I'm laying a new solid oak floor in the lounge over the existing 20mm
Victorian pine floorboards. The new oak is thinner than normal at 14mm.
I'm planning to put hardboard down first then 6mm fibreboard from Wickes
then nail the oak at an angle through the tongue. I'll probably try to
hire one of those special floor nailers but I don't know yet whether it
will work because the oak is thinner than standard.
The question is how many nails to use? What's the normal spacing - every
6 inches, every foot, every 2 feet or what?
Well, I have not used this exact screw. I've used others from the Tite
range without issues, and also similar from SPAX.
My experience is that with 3.5mm, they usually self drill very well.
However, oak needs special care (I've worked with oak doorframes) so
there is a possibility you might need to pilot the tongue.
I just threw the idea out there - you'd need to verify if it will work
for you - and also, if it is worth it. If there are cables and pipes
under the floor, I'd rate it as "worth it" - but personally, I would not
say an additional floor in that environment - I'd either recondition or
replace the floorboards and screw down (as I am doing in my upstairs).
Well I have tried them to fix down Wickes '18 mm solid hardwood'
flooring and if you try to unscrew them they tend to snap
because they are very slender.
Just use ordinary spax screws and drill+ countersink the hole using
and combined drill+countersink bit.
Ah! So it doesn't actually go through the tongue at all - it starts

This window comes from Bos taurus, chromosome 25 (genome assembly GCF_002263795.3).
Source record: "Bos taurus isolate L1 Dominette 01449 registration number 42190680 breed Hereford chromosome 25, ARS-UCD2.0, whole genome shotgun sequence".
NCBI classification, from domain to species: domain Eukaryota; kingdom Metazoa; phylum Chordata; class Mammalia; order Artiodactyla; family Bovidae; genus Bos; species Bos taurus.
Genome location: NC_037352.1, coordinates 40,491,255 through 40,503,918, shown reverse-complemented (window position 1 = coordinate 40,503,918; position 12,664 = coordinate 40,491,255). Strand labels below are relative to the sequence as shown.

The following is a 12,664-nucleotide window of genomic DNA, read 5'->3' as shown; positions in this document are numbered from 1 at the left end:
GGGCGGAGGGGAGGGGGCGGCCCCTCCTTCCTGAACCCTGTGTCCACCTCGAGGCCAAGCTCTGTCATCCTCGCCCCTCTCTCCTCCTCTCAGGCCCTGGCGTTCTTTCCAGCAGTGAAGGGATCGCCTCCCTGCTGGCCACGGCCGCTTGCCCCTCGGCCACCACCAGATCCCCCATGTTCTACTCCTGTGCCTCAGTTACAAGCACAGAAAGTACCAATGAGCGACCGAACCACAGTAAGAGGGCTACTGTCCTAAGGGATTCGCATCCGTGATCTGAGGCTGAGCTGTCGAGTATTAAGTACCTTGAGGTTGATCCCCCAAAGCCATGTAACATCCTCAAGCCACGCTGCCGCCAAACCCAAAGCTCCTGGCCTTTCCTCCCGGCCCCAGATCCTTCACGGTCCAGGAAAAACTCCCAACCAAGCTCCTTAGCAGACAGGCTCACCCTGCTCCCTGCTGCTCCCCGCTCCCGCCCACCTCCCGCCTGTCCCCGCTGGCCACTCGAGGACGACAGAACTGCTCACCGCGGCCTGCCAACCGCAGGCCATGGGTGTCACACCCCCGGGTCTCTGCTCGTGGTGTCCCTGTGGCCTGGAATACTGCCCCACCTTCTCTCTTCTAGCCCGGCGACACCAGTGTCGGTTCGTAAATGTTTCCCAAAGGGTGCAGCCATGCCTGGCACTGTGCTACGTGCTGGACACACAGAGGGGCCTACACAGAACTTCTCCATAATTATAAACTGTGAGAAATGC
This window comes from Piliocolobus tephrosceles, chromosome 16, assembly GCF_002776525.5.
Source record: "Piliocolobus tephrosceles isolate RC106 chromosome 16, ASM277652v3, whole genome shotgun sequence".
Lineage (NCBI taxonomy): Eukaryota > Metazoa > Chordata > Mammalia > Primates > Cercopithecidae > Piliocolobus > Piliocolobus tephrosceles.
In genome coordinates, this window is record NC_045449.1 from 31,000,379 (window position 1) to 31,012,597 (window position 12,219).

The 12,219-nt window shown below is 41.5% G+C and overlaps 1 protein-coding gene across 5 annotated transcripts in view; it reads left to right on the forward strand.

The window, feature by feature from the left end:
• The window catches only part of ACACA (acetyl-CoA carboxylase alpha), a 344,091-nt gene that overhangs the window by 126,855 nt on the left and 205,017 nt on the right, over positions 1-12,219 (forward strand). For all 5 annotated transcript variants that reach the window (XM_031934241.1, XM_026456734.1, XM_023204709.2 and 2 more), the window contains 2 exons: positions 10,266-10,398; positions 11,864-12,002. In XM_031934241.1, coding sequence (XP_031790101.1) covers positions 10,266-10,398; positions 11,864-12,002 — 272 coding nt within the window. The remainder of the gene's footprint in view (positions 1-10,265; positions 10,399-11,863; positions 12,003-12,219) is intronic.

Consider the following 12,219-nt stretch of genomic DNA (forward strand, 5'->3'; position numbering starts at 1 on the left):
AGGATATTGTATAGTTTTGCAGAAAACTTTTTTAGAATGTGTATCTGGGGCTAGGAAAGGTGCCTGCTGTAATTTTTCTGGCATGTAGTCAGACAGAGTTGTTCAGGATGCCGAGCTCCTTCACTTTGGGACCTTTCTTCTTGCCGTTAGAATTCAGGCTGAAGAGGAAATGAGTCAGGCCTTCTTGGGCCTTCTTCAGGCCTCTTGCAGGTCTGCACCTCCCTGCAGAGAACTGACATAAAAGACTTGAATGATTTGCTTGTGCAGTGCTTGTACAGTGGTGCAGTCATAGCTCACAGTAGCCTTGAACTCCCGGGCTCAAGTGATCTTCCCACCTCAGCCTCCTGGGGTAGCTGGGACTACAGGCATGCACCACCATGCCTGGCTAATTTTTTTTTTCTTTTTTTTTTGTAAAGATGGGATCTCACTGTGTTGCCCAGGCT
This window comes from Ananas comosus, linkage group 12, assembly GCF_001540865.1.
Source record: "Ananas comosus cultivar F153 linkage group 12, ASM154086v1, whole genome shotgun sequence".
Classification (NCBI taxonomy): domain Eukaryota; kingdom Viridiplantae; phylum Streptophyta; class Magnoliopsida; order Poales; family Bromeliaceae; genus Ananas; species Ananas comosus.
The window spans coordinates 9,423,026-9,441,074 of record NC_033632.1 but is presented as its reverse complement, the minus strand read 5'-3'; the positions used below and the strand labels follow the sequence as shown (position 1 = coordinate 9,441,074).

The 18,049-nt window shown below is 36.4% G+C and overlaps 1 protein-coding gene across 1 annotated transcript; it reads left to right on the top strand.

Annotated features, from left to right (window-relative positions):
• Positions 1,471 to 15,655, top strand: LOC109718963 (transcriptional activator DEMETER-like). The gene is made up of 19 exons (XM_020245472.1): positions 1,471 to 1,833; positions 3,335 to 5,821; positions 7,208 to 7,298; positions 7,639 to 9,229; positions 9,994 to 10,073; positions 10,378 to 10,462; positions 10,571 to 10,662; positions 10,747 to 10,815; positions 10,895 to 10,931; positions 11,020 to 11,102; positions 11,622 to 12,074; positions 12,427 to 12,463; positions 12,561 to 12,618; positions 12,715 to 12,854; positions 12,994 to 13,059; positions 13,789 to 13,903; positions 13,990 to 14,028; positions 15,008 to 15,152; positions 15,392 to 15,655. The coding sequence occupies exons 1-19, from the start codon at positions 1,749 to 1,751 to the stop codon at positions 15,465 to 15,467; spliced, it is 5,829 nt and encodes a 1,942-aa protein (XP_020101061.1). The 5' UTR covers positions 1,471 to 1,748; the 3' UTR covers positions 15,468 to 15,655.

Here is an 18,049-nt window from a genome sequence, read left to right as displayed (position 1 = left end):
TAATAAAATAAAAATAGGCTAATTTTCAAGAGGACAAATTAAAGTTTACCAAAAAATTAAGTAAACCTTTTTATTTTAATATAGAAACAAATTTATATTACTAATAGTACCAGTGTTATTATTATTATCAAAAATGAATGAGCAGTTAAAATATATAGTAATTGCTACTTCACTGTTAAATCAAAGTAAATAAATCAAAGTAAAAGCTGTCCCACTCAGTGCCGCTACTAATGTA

above the tongue and goes in at a shallow angle.
As a result, the clamping force generated by the screw has a larger
horizontal than vertical component, so I can see how it helps to keep
the boards tightly together.
Whilst I agree about the ease of removing screwed flooring, I've
never seen a US solid wood floor other than nailed. I saw a program the
other night, where someone installed Bamboo, rather than oak as it is
much more resistant to stiletto heels. Thinking about it, I remembered
our oak flooring was quite damaged by shoes in the last house.
On Fri, 16 Sep 2016 11:44:55 +0100, Tim Watts wrote:
I didn't realise you could get screws with a small enough head for this
to work but toolstation seem to do 2 types - lost-tite (33733) and tongue-
tite (53848). The lost-tite screws are threaded at a shallow angle close
to the head which is presumably designed to provide additional grip in
the piece being screwed down. I think I'll get a packet of each to
test. I do like the idea of being able to take stuff up again if
I'm a bit worried about splitting the oak but we'll have to see. For
spacing the only thing I can find is screws no further than 12 inches
apart and no closer than 2 inches from the end of each piece.
Thanks everybody for you comments.
and if there is any flexing the nails gradually work up and cause issues at
the joint. This happened at a library near me some years ago, but I never
did find out what they did about it.
Of course much more wear in a library than on a domestic floor.
This newsgroup posting comes to you directly from...
I did pretty well that - but use a high quality engineered oak. Basically
plywood with the top 12mm layer being oak.
Bought a new manual nailer then sold it after use on Ebay for a lot less
overall cost than hiring. And, of course, no pressure in finishing the job
within the hire time. Which was longer for me as I removed the skirtings
etc to get a decent looking job.
I went for 12" spacing. But only used a plastic membrane as the original
boards were sound and level. Been very pleased with it - virtually creak
But I'm not sure if solid oak would split by nailing more easily than ply?
*Corduroy pillows are making headlines.
Dave Plowman firstname.lastname@example.org London SW
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